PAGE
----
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Posts Tagged ‘memories’

Christmas time is here
We’ll be drawing near
Oh, that we could always see
Such spirit through the year”

Plenty of Christmas childred-treehood memories float around my head this time of year. Like the several-year-stretch of purchasing flocked Christmas trees from Del’s Garden Center in Spencer, Iowa. Dad and Mom even bought a red flocked tree (around 1972, I think). It seems a heinous act, flocking a poor evergreen, but back in the ’70s it was the “in” thing to do and Del’s flocked Christmas trees like nobody’s business.  For those of you unfamiliar with the process, they basically stick the tree in a paint room on a stand that spins in a circle while a thick coating of foam-like, dyed flocking material covers every branch and needle. Instead of vacuuming up dried needles on New Year’s Day, we vacuumed red flocking attached to dried needles. It was stunning stuff.

One of my best Christmas memories involves Uncle Floyd and Aunt Evelyn. Floyd worked for my Dad who owned a machine shop and small-engine repair business. (Floyd and Evelyn were not actual relatives BTW). Floyd should have been retired, but Dad had a soft spot for Floyd who was a fountain of information when it came to mechanics.  The aged Floyd and Evelyn lived in a little town, Sioux Rapids, about 20 miles from our home. Each Thanksgiving and Christmas, we would collect them and host them for dinner. Evelyn made delicious caramel pecan rolls, and it would kill me to sit in the backseat of the car with those rolls waiting until we got home before I could indulge. A few years back, I began my own attempt in mimicking the creation of those pecan rolls. Both Floyd and Evelyn have passed away, so I turned to the Google and after trying a couple recipes and combining a few things, I landed on what I believe is a very close caramel pecan roll recipe that would make Evelyn proud. It’s a tribute of sorts to them both and the Thanksgiving and Christmas dinners of my youth.

Some traditions fade away – while others remain or re-occur or begin. Gone are the days of flocked trees but those pecan rolls are back in my life. And my two kids, who practically peed their pants in anticipation of Santa’s secret visit and the  gifts he left them for Christmas morning, are teenagers. The excitement may be (mostly) in the past, but the spirit and intention that comes with spending time together making a dinner, playing cards or watching a movie remains anticipated and important.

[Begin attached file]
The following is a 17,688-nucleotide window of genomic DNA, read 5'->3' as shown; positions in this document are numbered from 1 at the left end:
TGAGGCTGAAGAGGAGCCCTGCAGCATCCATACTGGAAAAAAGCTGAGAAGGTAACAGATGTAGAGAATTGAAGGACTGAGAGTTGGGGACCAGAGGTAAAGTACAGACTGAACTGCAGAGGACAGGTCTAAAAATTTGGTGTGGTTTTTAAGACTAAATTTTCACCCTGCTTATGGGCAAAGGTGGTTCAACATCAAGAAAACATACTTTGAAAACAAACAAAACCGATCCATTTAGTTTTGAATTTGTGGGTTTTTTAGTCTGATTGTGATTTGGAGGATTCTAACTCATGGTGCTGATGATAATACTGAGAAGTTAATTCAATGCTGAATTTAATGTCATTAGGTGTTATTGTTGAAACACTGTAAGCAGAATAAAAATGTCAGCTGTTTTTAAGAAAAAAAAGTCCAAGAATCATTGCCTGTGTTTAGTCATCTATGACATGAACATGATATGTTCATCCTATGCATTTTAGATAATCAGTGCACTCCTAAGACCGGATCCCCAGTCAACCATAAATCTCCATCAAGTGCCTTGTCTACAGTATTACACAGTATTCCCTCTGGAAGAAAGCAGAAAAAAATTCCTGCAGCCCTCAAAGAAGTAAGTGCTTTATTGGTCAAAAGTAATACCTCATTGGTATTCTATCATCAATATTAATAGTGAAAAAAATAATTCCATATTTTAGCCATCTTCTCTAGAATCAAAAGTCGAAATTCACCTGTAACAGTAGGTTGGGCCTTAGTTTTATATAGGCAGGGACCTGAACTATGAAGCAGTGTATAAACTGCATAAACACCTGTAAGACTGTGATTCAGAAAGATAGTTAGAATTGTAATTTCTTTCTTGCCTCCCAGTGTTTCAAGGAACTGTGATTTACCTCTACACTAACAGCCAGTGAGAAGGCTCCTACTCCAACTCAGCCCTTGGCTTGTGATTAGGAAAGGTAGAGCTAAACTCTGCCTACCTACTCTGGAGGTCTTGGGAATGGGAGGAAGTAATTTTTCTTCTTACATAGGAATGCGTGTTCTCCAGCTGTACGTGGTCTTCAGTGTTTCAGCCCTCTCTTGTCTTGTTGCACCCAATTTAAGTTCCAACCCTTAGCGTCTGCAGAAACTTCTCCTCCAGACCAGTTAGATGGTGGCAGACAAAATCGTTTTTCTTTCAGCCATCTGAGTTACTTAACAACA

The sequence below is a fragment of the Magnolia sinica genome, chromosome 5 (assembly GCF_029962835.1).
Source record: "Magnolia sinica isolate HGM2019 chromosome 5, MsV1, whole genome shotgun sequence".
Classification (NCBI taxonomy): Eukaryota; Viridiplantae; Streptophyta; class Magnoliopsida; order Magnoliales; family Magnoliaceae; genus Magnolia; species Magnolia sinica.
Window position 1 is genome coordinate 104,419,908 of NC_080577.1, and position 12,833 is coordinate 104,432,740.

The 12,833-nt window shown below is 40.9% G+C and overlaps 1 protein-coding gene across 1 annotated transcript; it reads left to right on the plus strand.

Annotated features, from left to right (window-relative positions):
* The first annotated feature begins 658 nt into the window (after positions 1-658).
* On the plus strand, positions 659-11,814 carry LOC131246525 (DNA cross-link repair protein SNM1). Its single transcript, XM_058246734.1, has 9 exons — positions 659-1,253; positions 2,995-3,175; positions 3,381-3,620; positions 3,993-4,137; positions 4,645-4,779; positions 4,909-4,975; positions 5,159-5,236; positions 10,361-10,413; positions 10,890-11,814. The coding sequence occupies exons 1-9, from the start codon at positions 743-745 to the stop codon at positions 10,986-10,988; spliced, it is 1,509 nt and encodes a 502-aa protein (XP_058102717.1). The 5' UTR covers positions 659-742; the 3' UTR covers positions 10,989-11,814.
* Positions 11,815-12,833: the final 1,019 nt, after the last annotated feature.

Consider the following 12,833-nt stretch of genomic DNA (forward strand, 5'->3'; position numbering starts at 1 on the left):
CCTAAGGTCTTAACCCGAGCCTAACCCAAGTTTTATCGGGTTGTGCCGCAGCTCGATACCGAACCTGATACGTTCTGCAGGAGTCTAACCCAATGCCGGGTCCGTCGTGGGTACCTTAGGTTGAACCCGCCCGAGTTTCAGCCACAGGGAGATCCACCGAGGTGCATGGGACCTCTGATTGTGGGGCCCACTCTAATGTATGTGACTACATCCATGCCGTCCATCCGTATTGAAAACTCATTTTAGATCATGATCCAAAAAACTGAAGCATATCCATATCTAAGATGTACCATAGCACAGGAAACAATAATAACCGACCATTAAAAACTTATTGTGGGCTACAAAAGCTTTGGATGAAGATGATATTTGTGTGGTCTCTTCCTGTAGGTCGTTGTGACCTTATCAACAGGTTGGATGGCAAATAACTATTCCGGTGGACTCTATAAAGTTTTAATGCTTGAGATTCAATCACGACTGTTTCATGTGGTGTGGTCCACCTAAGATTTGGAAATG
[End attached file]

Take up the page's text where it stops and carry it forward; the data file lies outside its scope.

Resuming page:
Lead on!” said Scrooge. “Lead on! The night is waning fast, and it is precious time to me, I know. Lead on, Spirit!”
A Christmas Carol, Charles Dickens

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This morning I read a blog post that asked readers to “name one thing that’s better today than it was when you were a kid.”

Hmmm. I was a kid in the late 1960s through 1983 when I celebrated my 18th birthday. Everything is better. That’s progress thanks to innovation.

Still, if I could name just one thing that is far and above better now than it was when I was growing up, I’d have to put how we access music at the top of my list.

Back in the day, when I wanted to purchase music, I headed down to one of three or four record stores in toney Spencer, Iowa. It was usually either the “head shop” store that smelled thickly of incense and was poorly lit, or the music store that not only sold records but instruments, sheet music, and metronomes. There I would let my fingers do the walking, flipping through the hundreds of vinyl albums in their well-designed album jackets, reading the liner notes and studying the photography. I relied on the clerks of these stores to tell me if, beyond the newly released single that was getting radio airplay, the album was worthy my $8 to $10.

Today, iTunes and Napster have altered how we access music. While I still purchase the occasional CD, I typically make my music purchase by the record or single on iTunes, download it to my computer and burn it to a CD that I can play in the car. In some cases, I can just plug in the iPod to the car’s audio system, simplifying music even further and making the CD obsolete.  I’m not even that technologically savvy, so I’m sure there are other ways to make the process even easier.

But the thing is, obtaining and listening to my favorite music is vastly better than it was back in the day and for that, I’m grateful.

Now it’s your turn. Name something in your life that is better today than it was when you were a kid.  Share your inputs here.

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